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HIPAA Privacy Case Studies for Local Public Health Agencies

The Public Health Data Standards Consortium has developed a series of case studies to examine the experiences of local public health agencies as they implement the HIPAA Privacy Rule. These case studies address challenges faced by agencies from Washington State, New Jersey and North Carolina and describes the methods and tools they used to solve their problems. Funding for these studies was supported by the National Center for Health Statistics (NCHS) and the Health Resources and Services Administration (HRSA).

Washington State | New Jersey | North Carolina

Washington State

Local Public Health Agency: Public Health-Seattle & King County
Covered Entity Status: Fully-covered, designated health care component
HIPAA Privacy Challenges: State Law Preemption & Business Associate Agreements

Washington State's largest public health agency, Public Health-Seattle & King County (PHSKC), faced challenges reframing its comprehensive state privacy law to reconcile with the HIPAA Privacy Rule. In order to address this challenge, PHSKC created a defined project structure and team, with a dedicated project manager from within the health agency, and hired an outside consulting firm. This team developed an implementation plan and adopted a dynamic process for creating policies and procedures. The PHSKC experienced several barriers addressing the variation between state and federal law, including creating appropriate policies and procedures and disclosing protected health information. However, the department was able to use relationships with the state public health agency and hospital association, as well as other resources, to overcome these barriers.

PHSKC also experienced difficulty creating appropriate business associates agreements, but worked with their contracts department to create a systematic approach to categorize existing and new contracts based on the relationship of the business partner to the health agency.

New Jersey

Local Public Health Agency: City of Paterson Health Department
Covered Entity Status: Fully-covered Entity
HIPAA Privacy Challenges: Internal and External Uses/Disclosures and Protected Health Information

The City of Paterson Health Department (CPHD) in New Jersey conducts various public health activities and also functions as a health care provider. Following implementation of the HIPAA Privacy Rule, CPHD experienced difficulty in collecting protected health information from providers, who believed the disclosure of protected health information (PHI) to be unlawful. In order to address this concern, CPHD began a rigorous process of contacting providers via letters and phone to clear up confusion regarding the use of PHI at the health department. CPHD benefited from resources created by the Midwest Center for HIPAA Education in its efforts to educate providers on the provisions of HIPAA.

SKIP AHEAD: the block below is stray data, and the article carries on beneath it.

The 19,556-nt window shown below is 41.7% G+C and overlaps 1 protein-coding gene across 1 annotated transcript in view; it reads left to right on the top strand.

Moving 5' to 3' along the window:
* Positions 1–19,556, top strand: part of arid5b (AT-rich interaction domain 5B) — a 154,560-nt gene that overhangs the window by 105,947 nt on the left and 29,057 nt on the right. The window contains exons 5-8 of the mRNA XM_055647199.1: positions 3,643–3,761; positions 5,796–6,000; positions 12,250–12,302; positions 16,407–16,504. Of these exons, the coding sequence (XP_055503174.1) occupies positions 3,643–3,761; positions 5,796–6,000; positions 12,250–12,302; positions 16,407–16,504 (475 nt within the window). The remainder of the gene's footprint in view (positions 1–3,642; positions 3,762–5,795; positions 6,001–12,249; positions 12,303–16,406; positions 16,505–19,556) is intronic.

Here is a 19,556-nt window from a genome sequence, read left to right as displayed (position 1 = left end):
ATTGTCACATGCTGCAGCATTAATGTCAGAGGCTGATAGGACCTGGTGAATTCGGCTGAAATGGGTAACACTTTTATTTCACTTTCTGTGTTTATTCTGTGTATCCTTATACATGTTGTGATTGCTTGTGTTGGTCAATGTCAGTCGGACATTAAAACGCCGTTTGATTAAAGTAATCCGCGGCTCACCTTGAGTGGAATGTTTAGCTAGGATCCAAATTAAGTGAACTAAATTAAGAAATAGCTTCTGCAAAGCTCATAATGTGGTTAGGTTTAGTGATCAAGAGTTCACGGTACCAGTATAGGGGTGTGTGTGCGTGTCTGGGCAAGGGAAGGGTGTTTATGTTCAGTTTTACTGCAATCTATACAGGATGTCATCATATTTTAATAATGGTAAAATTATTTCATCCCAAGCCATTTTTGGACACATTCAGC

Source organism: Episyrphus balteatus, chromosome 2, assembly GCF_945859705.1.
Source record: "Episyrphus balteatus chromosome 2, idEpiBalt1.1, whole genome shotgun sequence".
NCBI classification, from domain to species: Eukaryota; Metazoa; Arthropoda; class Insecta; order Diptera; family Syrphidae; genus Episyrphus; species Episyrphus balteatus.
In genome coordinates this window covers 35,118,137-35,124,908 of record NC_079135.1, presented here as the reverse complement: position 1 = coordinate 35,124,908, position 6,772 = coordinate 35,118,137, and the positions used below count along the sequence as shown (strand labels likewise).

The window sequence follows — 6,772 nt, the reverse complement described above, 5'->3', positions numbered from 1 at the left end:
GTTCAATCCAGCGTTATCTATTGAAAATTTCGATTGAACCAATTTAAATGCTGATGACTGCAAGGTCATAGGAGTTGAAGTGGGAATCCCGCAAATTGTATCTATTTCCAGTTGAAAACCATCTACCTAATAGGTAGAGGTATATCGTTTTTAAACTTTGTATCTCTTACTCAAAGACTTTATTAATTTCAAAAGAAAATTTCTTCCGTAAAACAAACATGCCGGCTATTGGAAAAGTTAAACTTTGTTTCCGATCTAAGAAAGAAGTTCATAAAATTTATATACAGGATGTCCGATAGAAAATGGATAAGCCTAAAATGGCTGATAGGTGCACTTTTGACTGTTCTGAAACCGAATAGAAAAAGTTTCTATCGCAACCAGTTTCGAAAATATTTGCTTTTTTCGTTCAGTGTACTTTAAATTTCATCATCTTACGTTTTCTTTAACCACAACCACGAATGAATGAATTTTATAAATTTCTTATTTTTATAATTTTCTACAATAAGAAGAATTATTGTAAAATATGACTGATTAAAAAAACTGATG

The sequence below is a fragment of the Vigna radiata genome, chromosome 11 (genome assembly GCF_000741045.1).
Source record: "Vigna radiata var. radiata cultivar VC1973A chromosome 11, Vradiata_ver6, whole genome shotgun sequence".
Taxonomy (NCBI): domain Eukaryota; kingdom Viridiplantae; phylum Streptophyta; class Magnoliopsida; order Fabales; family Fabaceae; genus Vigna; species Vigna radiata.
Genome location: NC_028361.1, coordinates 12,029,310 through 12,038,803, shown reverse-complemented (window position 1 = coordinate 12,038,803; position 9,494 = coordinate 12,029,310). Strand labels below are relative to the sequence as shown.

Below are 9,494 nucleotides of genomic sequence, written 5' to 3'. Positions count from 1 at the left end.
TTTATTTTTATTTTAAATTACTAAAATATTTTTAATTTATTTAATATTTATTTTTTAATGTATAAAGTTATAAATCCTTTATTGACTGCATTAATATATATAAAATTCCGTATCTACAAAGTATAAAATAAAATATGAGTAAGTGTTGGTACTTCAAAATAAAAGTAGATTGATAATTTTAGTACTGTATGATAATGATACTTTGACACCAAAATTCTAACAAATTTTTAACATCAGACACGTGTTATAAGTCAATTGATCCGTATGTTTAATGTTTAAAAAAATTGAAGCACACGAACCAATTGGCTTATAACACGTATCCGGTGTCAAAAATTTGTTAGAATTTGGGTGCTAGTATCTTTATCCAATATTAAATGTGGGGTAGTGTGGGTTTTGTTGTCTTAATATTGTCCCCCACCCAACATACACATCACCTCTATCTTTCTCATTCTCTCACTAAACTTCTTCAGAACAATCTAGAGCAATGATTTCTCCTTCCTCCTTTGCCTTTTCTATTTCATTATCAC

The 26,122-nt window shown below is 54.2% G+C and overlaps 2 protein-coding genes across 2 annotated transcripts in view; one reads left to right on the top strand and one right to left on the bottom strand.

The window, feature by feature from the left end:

CPHD was challenged with another limitation on its ability to conduct public health activities from the state of New Jersey. In an effort to curb the area’s prevalent lead poisoning problem, CPHD was interested in using birth certificate data to identify newborn babies who would subsequently be screened by CPHD’s public health nurses. State health officials contended that this was not a permitted public health activity under HIPAA and denied the health department’s request for access to PHI. Though CPHD attempted to resolve this issue with the state, permission was not granted to CPHD to access the essential birth certificate data, thereby curtailing CPHD’s efforts to screen a larger number of newborn infants.

North Carolina

Local Public Health Agency: Buncombe County Health Center
Covered Entity Status: Fully-covered Entity
HIPAA Privacy Challenges: Designated Record Set, Protected Health Information and State Law Preemption

Buncombe County Health Center (BCHC) provides numerous public health and health care services. As they began implementation of the Privacy Rule, BCHS staff found it challenging to identify the records that the Center maintained that should be included in the "Designated Records Set" (DRS), as defined by HIPAA. In order to resolve the issue of what types of information would be included in the DRS, BCHC conducted gap analysis, which included interview with each of the Center's department heads to verify the specific types of PHI used in each department.

As with many local health departments, BCHC also struggled with the challenge of determining when to employ the federal HIPAA Privacy Rule and when they were bound by more stringent state law. BCHC staff conducted an in-depth review of state and federal laws to verify which takes precedence. BCHC included state and federal laws related to the provisions of mental health services in their review. After conducting their analysis of state and federal law, BCHC staff determined that the North Caroline mental health laws did, in fact, supercede the HIPAA Privacy Rule.